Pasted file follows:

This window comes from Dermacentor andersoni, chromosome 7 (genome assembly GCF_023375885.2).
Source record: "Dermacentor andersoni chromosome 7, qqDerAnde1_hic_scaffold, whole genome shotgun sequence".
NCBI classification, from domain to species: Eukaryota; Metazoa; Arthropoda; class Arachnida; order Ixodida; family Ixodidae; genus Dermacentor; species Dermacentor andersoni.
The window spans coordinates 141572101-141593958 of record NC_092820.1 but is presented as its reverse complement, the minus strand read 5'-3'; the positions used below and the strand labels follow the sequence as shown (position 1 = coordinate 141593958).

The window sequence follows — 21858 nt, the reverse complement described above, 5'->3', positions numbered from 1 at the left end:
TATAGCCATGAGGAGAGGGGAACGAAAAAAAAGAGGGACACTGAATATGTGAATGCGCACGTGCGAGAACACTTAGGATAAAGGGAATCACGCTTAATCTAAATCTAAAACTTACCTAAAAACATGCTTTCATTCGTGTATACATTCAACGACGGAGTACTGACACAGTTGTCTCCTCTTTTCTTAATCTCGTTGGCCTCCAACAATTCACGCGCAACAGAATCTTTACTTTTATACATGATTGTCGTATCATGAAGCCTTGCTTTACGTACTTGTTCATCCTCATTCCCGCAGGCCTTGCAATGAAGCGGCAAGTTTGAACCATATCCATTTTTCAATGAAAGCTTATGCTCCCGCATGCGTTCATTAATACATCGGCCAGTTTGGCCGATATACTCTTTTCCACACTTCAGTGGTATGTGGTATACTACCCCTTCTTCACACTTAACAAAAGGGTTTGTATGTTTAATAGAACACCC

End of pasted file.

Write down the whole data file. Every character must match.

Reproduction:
This window comes from Dermacentor andersoni, chromosome 7 (genome assembly GCF_023375885.2).
Source record: "Dermacentor andersoni chromosome 7, qqDerAnde1_hic_scaffold, whole genome shotgun sequence".
NCBI classification, from domain to species: Eukaryota; Metazoa; Arthropoda; class Arachnida; order Ixodida; family Ixodidae; genus Dermacentor; species Dermacentor andersoni.
The window spans coordinates 141572101-141593958 of record NC_092820.1 but is presented as its reverse complement, the minus strand read 5'-3'; the positions used below and the strand labels follow the sequence as shown (position 1 = coordinate 141593958).

The window sequence follows — 21858 nt, the reverse complement described above, 5'->3', positions numbered from 1 at the left end:
TATAGCCATGAGGAGAGGGGAACGAAAAAAAAGAGGGACACTGAATATGTGAATGCGCACGTGCGAGAACACTTAGGATAAAGGGAATCACGCTTAATCTAAATCTAAAACTTACCTAAAAACATGCTTTCATTCGTGTATACATTCAACGACGGAGTACTGACACAGTTGTCTCCTCTTTTCTTAATCTCGTTGGCCTCCAACAATTCACGCGCAACAGAATCTTTACTTTTATACATGATTGTCGTATCATGAAGCCTTGCTTTACGTACTTGTTCATCCTCATTCCCGCAGGCCTTGCAATGAAGCGGCAAGTTTGAACCATATCCATTTTTCAATGAAAGCTTATGCTCCCGCATGCGTTCATTAATACATCGGCCAGTTTGGCCGATATACTCTTTTCCACACTTCAGTGGTATGTGGTATACTACCCCTTCTTCACACTTAACAAAAGGGTTTGTATGTTTAATAGAACACCC